Twitter's (TWTR) - Get Report Periscope, a video streaming platform, announced on Wednesday that it would launch a system for broadcasters to earn money when live streaming.

Viewers, beginning today, will have the ability to send broadcasters they are watching on Periscope a gratuity using a variety of heart shapes that are, in actuality, a virtual currency they can purchase.

Broadcasters who generate the equivalent of about $175 in "super hearts" will be designated "super broadcasters" and be able to cash out the money as earnings.

"The spirit and the goal is for all broadcasters to be able to do this," said Sara Haider, Periscope's director of engineering.

After fees and payment processing, broadcasters will get about 70% of the remaining revenue.

What's Hot On TheStreet

Alibaba's Jack Ma woos Detroit: TheStreet has spent the past two days in Detroit covering Alibaba's (BABA) - Get Report big hiring event in Detroit. We have had the opportunity to talk with Alibaba and take in how the Chinese tech company plans to grow jobs in America. But the real showstoppers have been the presentations with Alibaba's executive chairman Jack Ma, who as always hasn't been short on bold proclamations.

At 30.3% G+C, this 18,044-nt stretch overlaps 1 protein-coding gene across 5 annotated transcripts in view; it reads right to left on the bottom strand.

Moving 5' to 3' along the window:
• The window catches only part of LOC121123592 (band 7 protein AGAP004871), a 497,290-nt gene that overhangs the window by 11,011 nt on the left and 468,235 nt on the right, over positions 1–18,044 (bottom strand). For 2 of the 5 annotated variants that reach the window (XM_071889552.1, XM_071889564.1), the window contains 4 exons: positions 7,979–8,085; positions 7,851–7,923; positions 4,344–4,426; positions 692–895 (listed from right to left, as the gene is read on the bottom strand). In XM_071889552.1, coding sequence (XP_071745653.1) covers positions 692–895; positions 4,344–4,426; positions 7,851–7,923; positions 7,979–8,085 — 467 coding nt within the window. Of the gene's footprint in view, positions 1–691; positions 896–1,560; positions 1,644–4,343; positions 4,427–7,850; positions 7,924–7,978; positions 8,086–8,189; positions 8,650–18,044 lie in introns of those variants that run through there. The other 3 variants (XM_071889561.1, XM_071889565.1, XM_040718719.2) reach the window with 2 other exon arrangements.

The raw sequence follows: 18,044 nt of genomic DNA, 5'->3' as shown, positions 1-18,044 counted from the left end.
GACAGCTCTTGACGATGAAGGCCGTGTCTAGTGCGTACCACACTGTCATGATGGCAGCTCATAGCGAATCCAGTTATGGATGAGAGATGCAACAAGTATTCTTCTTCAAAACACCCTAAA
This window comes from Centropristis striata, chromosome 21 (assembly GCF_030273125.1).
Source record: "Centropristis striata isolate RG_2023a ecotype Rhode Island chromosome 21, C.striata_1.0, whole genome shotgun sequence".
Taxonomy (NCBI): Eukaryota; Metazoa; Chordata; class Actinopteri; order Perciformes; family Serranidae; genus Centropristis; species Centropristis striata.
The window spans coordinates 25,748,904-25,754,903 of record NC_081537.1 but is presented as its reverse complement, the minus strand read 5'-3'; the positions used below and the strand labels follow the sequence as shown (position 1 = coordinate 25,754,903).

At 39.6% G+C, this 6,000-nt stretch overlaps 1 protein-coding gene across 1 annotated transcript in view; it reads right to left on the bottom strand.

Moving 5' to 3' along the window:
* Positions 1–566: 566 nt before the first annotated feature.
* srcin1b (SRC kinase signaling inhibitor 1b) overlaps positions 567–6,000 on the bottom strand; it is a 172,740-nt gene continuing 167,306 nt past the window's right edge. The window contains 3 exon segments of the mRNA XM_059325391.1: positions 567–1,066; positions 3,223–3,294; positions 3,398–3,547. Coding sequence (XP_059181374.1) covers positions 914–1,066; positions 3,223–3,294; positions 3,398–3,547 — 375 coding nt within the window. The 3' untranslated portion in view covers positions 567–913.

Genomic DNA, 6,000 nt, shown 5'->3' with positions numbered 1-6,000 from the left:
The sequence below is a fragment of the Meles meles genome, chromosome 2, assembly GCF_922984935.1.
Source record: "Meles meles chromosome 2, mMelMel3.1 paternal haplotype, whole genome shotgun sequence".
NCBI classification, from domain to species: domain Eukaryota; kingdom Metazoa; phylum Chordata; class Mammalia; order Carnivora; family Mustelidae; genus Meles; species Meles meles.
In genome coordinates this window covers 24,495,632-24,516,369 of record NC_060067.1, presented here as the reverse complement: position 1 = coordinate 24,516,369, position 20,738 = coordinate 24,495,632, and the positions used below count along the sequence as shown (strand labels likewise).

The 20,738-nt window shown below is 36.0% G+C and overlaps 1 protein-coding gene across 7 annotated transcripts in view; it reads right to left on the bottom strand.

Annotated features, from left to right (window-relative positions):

Said Ma in a keynote address Tuesday evening, "If you don't sell products in China, you will miss the future." Ma and other Alibaba executives have also sought to downplay the comparison to Amazon (AMZN) - Get Report . After spending a few days in Alibaba land, you understand where they are coming from. But, you are also reminded of how dominant Amazon is in the United States in so many categories (one soon to be organic food via Whole Foods (WFM) ).

Tesla mania continues: Tesla's (TSLA) - Get Report market cap is $60 billion and growing. At this point, Wall Street's obsession with all things Tesla has gotten out of control. Thestreet's Annie Palmer drills down into news Tesla could be opening a car-making plant in China. The last thing President Trump needs is a fight with Elon Musk on this one, Palmer reports.

Uber's embattled founder resigns: Uber Technologies Inc. founder and CEO Travis Kalanick has resigned from the ride-sharing company, TheStreet reports. The move comes just days after he was asked to take a leave of absence in the wake of a report into allegations of discrimination and bullying at the world's startup.

"I love Uber more than anything in the world and at this difficult moment in my personal life I have accepted the investors request to step aside so that Uber can go back to building rather than be distracted with another fight," Kalanick said in a statement given to the New York Times, which originally reported his departure.

Here is what Uber co-founder Garret Camp had to say this week about Uber's culture.

Check out TheStreet's new series: TheStreet has officially launched a new video series called Alpha Rising, where we will showcase all of the amazing women in business. TheStreet's Tracy Byrnes sits down with some of the top women kicking butt in business such as Birchbox' CEO Katia Beauchamp, who revolutionized the beauty business.